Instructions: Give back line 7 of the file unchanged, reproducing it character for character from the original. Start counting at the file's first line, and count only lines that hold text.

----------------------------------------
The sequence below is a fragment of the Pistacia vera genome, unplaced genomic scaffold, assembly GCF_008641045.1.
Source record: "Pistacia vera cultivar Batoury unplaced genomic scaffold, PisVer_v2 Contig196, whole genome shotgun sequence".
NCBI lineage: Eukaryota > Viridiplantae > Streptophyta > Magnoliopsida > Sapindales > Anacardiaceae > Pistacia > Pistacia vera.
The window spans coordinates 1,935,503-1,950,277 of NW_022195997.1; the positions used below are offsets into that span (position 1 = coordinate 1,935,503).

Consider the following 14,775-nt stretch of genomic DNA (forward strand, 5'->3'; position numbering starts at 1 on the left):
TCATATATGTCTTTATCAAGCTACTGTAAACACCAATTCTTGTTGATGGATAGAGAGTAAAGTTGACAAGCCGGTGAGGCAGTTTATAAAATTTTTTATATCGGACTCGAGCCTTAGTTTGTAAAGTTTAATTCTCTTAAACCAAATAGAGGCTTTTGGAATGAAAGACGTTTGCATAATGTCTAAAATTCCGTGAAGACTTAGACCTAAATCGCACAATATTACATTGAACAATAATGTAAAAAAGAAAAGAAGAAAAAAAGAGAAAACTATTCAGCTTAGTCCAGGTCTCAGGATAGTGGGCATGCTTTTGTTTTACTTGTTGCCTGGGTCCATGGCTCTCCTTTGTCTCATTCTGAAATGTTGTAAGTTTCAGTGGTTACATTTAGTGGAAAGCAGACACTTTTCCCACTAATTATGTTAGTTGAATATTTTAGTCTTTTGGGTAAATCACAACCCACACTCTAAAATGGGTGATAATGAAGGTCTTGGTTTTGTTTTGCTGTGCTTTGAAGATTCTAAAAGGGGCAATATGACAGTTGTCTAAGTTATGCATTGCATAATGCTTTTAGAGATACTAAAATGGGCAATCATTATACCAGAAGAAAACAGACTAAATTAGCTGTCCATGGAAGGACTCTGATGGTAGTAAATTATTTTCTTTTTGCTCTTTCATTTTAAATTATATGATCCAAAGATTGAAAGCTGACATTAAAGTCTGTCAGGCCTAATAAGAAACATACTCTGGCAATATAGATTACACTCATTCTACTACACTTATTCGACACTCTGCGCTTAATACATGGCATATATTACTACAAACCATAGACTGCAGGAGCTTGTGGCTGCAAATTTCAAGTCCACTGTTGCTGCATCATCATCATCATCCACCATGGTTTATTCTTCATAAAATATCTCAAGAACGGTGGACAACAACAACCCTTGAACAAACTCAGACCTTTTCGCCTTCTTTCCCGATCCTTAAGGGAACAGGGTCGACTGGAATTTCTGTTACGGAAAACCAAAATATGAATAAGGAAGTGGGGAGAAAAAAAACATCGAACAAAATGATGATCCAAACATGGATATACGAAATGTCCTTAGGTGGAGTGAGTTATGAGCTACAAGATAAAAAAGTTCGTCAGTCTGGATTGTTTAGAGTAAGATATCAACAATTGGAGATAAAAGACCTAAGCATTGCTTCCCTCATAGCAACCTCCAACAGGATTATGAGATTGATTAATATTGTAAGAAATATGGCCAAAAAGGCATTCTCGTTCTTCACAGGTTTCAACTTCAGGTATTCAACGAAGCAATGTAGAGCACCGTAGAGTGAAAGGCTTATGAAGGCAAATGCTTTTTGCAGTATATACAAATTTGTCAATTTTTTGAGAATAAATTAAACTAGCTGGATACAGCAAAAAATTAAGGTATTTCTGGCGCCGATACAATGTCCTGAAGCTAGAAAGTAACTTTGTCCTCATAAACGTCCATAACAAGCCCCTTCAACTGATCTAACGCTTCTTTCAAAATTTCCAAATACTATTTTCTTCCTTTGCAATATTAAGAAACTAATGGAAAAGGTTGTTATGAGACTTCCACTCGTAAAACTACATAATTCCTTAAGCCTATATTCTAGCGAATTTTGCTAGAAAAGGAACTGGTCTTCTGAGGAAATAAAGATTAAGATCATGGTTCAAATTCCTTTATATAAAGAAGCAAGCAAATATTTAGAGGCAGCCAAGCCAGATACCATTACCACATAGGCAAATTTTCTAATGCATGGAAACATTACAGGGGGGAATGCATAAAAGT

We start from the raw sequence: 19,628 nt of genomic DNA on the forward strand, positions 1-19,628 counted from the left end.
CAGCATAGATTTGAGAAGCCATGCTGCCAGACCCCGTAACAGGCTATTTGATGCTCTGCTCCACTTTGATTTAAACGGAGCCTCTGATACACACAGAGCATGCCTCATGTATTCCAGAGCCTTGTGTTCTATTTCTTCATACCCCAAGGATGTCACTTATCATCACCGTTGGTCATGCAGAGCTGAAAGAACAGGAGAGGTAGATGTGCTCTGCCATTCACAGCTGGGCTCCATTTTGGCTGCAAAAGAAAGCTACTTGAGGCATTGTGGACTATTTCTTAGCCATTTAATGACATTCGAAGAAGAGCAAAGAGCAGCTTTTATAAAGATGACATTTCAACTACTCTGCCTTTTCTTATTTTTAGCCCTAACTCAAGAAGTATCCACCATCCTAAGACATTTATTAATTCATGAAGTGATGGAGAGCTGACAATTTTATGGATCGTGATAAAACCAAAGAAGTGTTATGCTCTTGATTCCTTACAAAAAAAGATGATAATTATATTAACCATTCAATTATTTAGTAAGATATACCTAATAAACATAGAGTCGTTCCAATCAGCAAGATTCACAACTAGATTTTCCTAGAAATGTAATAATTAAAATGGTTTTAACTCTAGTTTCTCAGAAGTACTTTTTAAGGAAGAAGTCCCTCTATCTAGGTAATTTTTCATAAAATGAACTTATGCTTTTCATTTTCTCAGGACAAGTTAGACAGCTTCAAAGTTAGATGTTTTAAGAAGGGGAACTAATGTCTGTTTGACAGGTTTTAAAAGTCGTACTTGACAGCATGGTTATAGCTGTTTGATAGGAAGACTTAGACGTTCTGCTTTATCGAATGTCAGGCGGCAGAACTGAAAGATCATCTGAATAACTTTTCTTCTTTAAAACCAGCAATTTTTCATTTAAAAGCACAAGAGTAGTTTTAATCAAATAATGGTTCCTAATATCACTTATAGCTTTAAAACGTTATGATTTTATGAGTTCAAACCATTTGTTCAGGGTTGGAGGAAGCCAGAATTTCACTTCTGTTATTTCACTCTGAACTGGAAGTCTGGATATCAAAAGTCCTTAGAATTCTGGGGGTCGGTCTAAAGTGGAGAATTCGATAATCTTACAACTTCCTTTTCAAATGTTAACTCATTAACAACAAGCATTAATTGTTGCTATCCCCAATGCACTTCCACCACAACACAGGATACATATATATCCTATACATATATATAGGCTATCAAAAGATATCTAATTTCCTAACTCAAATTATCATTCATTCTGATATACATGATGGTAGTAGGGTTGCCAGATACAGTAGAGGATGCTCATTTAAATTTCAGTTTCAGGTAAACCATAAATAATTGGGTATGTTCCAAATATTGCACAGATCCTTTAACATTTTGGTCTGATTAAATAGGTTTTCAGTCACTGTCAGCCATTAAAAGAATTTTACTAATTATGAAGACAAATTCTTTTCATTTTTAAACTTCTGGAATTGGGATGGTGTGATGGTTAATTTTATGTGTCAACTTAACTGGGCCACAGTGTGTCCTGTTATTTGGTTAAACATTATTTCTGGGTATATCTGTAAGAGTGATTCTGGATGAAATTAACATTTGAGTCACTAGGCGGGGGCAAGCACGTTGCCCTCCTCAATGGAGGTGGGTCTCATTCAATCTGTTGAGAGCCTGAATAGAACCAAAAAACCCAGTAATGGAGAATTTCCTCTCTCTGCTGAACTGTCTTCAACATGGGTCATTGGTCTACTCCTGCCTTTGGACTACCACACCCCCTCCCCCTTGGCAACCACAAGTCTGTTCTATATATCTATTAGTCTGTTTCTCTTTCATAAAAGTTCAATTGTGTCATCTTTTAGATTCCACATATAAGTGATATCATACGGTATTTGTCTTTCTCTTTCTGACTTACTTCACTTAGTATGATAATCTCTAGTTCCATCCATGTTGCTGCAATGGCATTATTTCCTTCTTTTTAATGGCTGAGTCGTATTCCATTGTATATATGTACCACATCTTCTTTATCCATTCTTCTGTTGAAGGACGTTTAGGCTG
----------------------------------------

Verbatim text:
We start from the raw sequence: 19,628 nt of genomic DNA on the forward strand, positions 1-19,628 counted from the left end.